Wednesday, February 02, 2011
A good 24 inches with 4 foot drifts. Yep, it really was a blizzard.
School is closed. It took us 2 hours to dig out enough to get the car out of the garage to find that only the largest streets have been plowed. We're officially snowed in, and it's bliss.
Last night, however, had to be one of the scariest experiences in my life.
The husband, making a smart call, took the train into the city to avoid the rush hour home. He decided to wait, however, even though his office officially closed at 4:00, to take a later train home in order to avoid the mass exodus from the city. Thus, I get a call from him at 9:00 pm, during the worst part of the storm, informing me that his car is stuck outside the train station and he needs for me to pick him up.
So, the decision becomes, do I take the kids with me and risk us all getting stuck out in this mess? Or do I leave them at home and risk my husband and I getting stuck away from them. They didn't really give me any choice, insisting that they come along. I made them put on every piece of snow gear they owned, shoved a bag full of extra scarves, and had a smile when my son loaded up his pockets with granola bars, "just in case".
We barely made it out of the driveway. Then we barely made it off of our street. The wind was blowing so hard you couldn't see the next street light. Although I stuck to the most heavily traveled roads, I was terrified I'd get stuck in a snow drift. Our little downtown area is about a mile and half a way, but it seemed like 200.
My husband was glad to see us. And him being from Buffalo where this level of snow is just another Tuesday, he was like a kid in a candy store driving home, barely concerned at all that we'd get stuck out in the middle of a freakin' blizzard.
Like he said this morning when we were all nice and safe and warm, this experience was great one for the kids to remember. Remember how we had to pick Dad up in a blizzard! Woohoo. Great memories.
Tuesday, February 01, 2011
So, they are predicting a "storm for the records" complete with blizzard warning and predictions of anywhere from 12-24" of snow here in the Chicagoland area. While the heaviest snowfall isn't supposed to really get started until later this afternoon, people have already lost their collective minds. I stopped by the grocery store this morning just to get some milk (can't run out of that or we'd risk being latte-free, an unacceptable state of affairs in our house) and the shelves were nearly empty. I ran into a neighbor who told me that, apparently, yesterday was so bad that people couldn't park their cars to even go into the Dominick's.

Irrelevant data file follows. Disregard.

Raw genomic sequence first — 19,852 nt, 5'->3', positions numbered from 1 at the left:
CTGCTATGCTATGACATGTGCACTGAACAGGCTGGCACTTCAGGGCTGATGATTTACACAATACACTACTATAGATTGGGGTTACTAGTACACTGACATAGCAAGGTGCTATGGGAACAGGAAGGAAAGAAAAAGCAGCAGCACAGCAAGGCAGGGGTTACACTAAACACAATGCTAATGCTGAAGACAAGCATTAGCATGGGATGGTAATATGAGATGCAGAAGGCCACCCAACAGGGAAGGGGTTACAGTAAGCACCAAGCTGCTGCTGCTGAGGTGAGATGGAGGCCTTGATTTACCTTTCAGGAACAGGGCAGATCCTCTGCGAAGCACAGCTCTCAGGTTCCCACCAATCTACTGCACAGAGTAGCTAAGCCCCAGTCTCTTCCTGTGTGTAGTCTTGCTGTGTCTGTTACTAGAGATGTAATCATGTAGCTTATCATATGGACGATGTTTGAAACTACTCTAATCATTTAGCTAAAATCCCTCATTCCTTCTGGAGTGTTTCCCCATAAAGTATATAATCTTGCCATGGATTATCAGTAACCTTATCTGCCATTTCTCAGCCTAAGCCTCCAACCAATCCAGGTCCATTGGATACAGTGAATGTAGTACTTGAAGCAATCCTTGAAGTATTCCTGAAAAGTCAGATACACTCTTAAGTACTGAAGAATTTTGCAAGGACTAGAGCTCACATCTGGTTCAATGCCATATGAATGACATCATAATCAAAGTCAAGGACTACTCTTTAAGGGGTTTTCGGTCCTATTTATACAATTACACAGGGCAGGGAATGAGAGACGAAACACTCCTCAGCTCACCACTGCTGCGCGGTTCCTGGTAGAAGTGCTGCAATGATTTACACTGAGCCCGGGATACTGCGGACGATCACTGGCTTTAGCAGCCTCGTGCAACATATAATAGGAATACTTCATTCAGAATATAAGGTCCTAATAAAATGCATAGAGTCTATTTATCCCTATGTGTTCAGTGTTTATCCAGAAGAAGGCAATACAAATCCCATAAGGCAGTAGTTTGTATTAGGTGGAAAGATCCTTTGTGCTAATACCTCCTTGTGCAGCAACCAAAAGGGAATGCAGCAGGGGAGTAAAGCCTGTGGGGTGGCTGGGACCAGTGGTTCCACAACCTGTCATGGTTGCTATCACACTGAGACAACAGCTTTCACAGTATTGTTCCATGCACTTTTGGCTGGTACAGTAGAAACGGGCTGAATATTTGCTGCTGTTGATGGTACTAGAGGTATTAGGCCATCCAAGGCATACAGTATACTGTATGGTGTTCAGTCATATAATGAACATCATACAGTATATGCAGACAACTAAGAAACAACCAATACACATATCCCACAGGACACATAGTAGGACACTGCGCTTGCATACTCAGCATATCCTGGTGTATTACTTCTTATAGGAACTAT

Now, call me a cynic, but is this really necessary? I don't know about most people but I have a pantry stocked far too full to ever give any concern that my family might starve unless we're forced to remain completely housebound for at least, like, a solid month. Sure, we'd be eating the canned salmon and stale Ritz crackers, but we're not about to risk empty bellies for quite some time. Do people really live so close to the edge that being unable to get out of the house for two or three days means they'd start eying the family pets like a cartoon pork chop?
Too, this storm might put a full stop to things for a few days, but I'm guessing by Friday the roads will be passable enough to make a grocery store run if absolutely necessary. We're not talking about Castaway levels of isolation, here. I get that the inability of delivery trucks to transport the goods necessary to restock empty shelves is a real possibility, meaning no milk or bread for a bit longer. Again, however, I doubt the stores will run completely out of food such that you wouldn't be able to find something to get you by if necessary. Take a cruise down the ethnic aisles and give couscous a try - it's fantastic.
The one pre-emptive effort I did make was to fill up the gasoline container for the snowblower, thinking we'd need the extra gas and wouldn't want to/have the ability to get to the gas stations. Unfortunately, I didn't know that you have to mix oil with the gas before using and now my husband is in a snit because he doesn't know what ratio we now have gas to oil-wise. I have to fix that before the snow starts flying. No good deed goes unpunished.
My kids are already planning for their almost-guaranteed snow day tomorrow. Hubby has cleared his schedule so he can work at home. I'm planning on doing nothing constructive since snow days are like surprise holidays and therefore should be treated as precious.
It will be interesting to look at this from the other side. I can't count how many times the media gears us up for some monster storm only to have it fizzle out. They shake their heads and tell us we were very lucky that this storm "took a turn south/north and we just barely missed it." If we end up with only three inches on the ground, I have some kids who will be mightily disappointed.
(Photo credit: Chicago Tribune archive photo, 1967)